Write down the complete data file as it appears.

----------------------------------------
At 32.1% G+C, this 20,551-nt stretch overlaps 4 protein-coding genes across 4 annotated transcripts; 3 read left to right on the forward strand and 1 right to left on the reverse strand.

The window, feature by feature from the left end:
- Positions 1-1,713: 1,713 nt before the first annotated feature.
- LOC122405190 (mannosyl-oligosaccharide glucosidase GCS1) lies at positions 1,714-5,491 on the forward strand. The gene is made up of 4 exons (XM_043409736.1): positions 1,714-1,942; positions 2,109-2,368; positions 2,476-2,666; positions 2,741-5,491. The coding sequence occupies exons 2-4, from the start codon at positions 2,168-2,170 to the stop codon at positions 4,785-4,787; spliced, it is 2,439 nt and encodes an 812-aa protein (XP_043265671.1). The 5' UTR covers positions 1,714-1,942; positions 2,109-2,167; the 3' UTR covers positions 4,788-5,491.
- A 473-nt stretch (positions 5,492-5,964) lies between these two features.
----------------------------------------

At 32.1% G+C, this 20,551-nt stretch overlaps 4 protein-coding genes across 4 annotated transcripts; 3 read left to right on the forward strand and 1 right to left on the reverse strand.

The window, feature by feature from the left end:
- Positions 1-1,713: 1,713 nt before the first annotated feature.
- LOC122405190 (mannosyl-oligosaccharide glucosidase GCS1) lies at positions 1,714-5,491 on the forward strand. The gene is made up of 4 exons (XM_043409736.1): positions 1,714-1,942; positions 2,109-2,368; positions 2,476-2,666; positions 2,741-5,491. The coding sequence occupies exons 2-4, from the start codon at positions 2,168-2,170 to the stop codon at positions 4,785-4,787; spliced, it is 2,439 nt and encodes an 812-aa protein (XP_043265671.1). The 5' UTR covers positions 1,714-1,942; positions 2,109-2,167; the 3' UTR covers positions 4,788-5,491.
- A 473-nt stretch (positions 5,492-5,964) lies between these two features.